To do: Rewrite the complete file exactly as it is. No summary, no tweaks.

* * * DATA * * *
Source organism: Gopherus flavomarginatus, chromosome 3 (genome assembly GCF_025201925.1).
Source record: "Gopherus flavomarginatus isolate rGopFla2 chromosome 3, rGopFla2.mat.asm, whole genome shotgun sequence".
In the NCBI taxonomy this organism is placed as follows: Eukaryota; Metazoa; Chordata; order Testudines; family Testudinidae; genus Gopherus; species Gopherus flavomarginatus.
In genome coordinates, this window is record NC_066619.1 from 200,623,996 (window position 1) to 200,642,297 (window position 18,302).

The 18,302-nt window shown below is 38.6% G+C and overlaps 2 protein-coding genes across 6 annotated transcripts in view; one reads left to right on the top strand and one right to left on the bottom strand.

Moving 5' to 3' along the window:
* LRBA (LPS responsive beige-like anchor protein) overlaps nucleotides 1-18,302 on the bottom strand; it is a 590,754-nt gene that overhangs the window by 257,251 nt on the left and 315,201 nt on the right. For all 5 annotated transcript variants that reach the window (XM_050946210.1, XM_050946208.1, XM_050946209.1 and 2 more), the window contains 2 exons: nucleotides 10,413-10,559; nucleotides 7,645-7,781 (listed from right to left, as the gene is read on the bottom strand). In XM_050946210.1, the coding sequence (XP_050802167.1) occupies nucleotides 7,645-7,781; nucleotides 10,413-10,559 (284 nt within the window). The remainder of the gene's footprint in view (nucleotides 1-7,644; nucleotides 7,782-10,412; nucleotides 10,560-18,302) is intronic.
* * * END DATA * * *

Source organism: Gopherus flavomarginatus, chromosome 3 (genome assembly GCF_025201925.1).
Source record: "Gopherus flavomarginatus isolate rGopFla2 chromosome 3, rGopFla2.mat.asm, whole genome shotgun sequence".
In the NCBI taxonomy this organism is placed as follows: Eukaryota; Metazoa; Chordata; order Testudines; family Testudinidae; genus Gopherus; species Gopherus flavomarginatus.
In genome coordinates, this window is record NC_066619.1 from 200,623,996 (window position 1) to 200,642,297 (window position 18,302).

The 18,302-nt window shown below is 38.6% G+C and overlaps 2 protein-coding genes across 6 annotated transcripts in view; one reads left to right on the top strand and one right to left on the bottom strand.

Moving 5' to 3' along the window:
* LRBA (LPS responsive beige-like anchor protein) overlaps nucleotides 1-18,302 on the bottom strand; it is a 590,754-nt gene that overhangs the window by 257,251 nt on the left and 315,201 nt on the right. For all 5 annotated transcript variants that reach the window (XM_050946210.1, XM_050946208.1, XM_050946209.1 and 2 more), the window contains 2 exons: nucleotides 10,413-10,559; nucleotides 7,645-7,781 (listed from right to left, as the gene is read on the bottom strand). In XM_050946210.1, the coding sequence (XP_050802167.1) occupies nucleotides 7,645-7,781; nucleotides 10,413-10,559 (284 nt within the window). The remainder of the gene's footprint in view (nucleotides 1-7,644; nucleotides 7,782-10,412; nucleotides 10,560-18,302) is intronic.